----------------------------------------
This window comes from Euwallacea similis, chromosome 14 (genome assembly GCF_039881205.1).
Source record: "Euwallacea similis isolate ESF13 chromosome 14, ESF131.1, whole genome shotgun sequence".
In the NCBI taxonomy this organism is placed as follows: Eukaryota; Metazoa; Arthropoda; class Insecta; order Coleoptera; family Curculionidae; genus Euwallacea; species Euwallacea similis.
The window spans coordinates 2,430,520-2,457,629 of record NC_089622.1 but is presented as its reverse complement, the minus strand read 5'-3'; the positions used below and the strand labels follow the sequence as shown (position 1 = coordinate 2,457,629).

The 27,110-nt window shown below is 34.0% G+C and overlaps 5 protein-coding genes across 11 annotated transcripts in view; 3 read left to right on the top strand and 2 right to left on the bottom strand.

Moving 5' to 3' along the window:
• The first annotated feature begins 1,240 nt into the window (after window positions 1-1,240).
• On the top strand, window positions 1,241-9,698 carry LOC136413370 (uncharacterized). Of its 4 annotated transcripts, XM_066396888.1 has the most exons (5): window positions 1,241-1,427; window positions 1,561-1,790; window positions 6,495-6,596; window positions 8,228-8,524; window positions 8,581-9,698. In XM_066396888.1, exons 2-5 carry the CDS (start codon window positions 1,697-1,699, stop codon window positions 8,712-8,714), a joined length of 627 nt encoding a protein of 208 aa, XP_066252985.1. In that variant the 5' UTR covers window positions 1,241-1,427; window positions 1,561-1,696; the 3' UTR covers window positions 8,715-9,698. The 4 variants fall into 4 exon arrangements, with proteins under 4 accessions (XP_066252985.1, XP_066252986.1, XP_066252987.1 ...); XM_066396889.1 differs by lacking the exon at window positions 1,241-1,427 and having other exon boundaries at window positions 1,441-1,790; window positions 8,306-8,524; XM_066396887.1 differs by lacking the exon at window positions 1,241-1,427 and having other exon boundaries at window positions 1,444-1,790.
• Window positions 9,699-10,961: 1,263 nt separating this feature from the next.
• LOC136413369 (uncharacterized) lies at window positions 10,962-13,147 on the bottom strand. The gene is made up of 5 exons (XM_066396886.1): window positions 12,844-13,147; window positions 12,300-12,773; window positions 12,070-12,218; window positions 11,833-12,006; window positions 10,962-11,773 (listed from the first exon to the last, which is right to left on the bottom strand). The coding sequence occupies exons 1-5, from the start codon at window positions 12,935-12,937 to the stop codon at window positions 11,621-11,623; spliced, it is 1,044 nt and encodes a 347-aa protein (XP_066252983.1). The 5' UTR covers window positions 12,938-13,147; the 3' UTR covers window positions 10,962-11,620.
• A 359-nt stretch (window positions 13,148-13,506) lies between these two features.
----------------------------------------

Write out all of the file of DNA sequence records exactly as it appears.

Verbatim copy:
This window comes from Euwallacea similis, chromosome 14 (genome assembly GCF_039881205.1).
Source record: "Euwallacea similis isolate ESF13 chromosome 14, ESF131.1, whole genome shotgun sequence".
In the NCBI taxonomy this organism is placed as follows: Eukaryota; Metazoa; Arthropoda; class Insecta; order Coleoptera; family Curculionidae; genus Euwallacea; species Euwallacea similis.
The window spans coordinates 2,430,520-2,457,629 of record NC_089622.1 but is presented as its reverse complement, the minus strand read 5'-3'; the positions used below and the strand labels follow the sequence as shown (position 1 = coordinate 2,457,629).

The 27,110-nt window shown below is 34.0% G+C and overlaps 5 protein-coding genes across 11 annotated transcripts in view; 3 read left to right on the top strand and 2 right to left on the bottom strand.

Moving 5' to 3' along the window:
• The first annotated feature begins 1,240 nt into the window (after window positions 1-1,240).
• On the top strand, window positions 1,241-9,698 carry LOC136413370 (uncharacterized). Of its 4 annotated transcripts, XM_066396888.1 has the most exons (5): window positions 1,241-1,427; window positions 1,561-1,790; window positions 6,495-6,596; window positions 8,228-8,524; window positions 8,581-9,698. In XM_066396888.1, exons 2-5 carry the CDS (start codon window positions 1,697-1,699, stop codon window positions 8,712-8,714), a joined length of 627 nt encoding a protein of 208 aa, XP_066252985.1. In that variant the 5' UTR covers window positions 1,241-1,427; window positions 1,561-1,696; the 3' UTR covers window positions 8,715-9,698. The 4 variants fall into 4 exon arrangements, with proteins under 4 accessions (XP_066252985.1, XP_066252986.1, XP_066252987.1 ...); XM_066396889.1 differs by lacking the exon at window positions 1,241-1,427 and having other exon boundaries at window positions 1,441-1,790; window positions 8,306-8,524; XM_066396887.1 differs by lacking the exon at window positions 1,241-1,427 and having other exon boundaries at window positions 1,444-1,790.
• Window positions 9,699-10,961: 1,263 nt separating this feature from the next.
• LOC136413369 (uncharacterized) lies at window positions 10,962-13,147 on the bottom strand. The gene is made up of 5 exons (XM_066396886.1): window positions 12,844-13,147; window positions 12,300-12,773; window positions 12,070-12,218; window positions 11,833-12,006; window positions 10,962-11,773 (listed from the first exon to the last, which is right to left on the bottom strand). The coding sequence occupies exons 1-5, from the start codon at window positions 12,935-12,937 to the stop codon at window positions 11,621-11,623; spliced, it is 1,044 nt and encodes a 347-aa protein (XP_066252983.1). The 5' UTR covers window positions 12,938-13,147; the 3' UTR covers window positions 10,962-11,620.
• A 359-nt stretch (window positions 13,148-13,506) lies between these two features.